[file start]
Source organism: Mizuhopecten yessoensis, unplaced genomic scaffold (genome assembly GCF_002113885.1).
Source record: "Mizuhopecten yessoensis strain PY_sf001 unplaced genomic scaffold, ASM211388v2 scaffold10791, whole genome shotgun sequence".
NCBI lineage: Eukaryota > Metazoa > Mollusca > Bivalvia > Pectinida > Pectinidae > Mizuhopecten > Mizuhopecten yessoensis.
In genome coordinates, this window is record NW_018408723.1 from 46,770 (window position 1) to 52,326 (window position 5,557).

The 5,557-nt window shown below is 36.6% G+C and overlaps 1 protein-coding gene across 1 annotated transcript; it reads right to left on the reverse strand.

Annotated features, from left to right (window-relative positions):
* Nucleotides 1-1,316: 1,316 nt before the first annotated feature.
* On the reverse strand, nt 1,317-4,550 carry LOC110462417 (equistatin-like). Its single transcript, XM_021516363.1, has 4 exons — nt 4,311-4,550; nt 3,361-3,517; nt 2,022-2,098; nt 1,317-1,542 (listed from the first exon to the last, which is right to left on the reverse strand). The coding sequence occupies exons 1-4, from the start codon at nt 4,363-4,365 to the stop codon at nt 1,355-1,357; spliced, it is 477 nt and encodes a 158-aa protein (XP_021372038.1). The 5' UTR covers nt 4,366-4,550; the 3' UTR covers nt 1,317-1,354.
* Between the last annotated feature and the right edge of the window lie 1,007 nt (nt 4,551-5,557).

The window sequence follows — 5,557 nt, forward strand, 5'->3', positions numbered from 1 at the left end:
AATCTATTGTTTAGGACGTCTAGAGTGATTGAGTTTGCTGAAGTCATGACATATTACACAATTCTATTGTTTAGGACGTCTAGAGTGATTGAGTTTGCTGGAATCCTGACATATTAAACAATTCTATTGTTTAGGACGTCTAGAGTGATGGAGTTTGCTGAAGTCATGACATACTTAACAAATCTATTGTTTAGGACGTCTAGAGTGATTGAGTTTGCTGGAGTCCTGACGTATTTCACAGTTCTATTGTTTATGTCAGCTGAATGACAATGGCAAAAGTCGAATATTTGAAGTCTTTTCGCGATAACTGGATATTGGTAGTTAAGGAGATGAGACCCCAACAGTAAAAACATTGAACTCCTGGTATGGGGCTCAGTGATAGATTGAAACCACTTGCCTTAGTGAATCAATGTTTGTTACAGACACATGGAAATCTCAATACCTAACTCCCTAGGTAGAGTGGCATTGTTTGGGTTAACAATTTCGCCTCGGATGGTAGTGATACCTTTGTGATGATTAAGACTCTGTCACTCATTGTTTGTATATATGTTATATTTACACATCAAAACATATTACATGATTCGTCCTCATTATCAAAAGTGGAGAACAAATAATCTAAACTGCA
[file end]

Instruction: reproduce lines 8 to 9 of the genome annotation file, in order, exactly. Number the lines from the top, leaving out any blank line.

* On the reverse strand, nt 1,317-4,550 carry LOC110462417 (equistatin-like). Its single transcript, XM_021516363.1, has 4 exons — nt 4,311-4,550; nt 3,361-3,517; nt 2,022-2,098; nt 1,317-1,542 (listed from the first exon to the last, which is right to left on the reverse strand). The coding sequence occupies exons 1-4, from the start codon at nt 4,363-4,365 to the stop codon at nt 1,355-1,357; spliced, it is 477 nt and encodes a 158-aa protein (XP_021372038.1). The 5' UTR covers nt 4,366-4,550; the 3' UTR covers nt 1,317-1,354.
* Between the last annotated feature and the right edge of the window lie 1,007 nt (nt 4,551-5,557).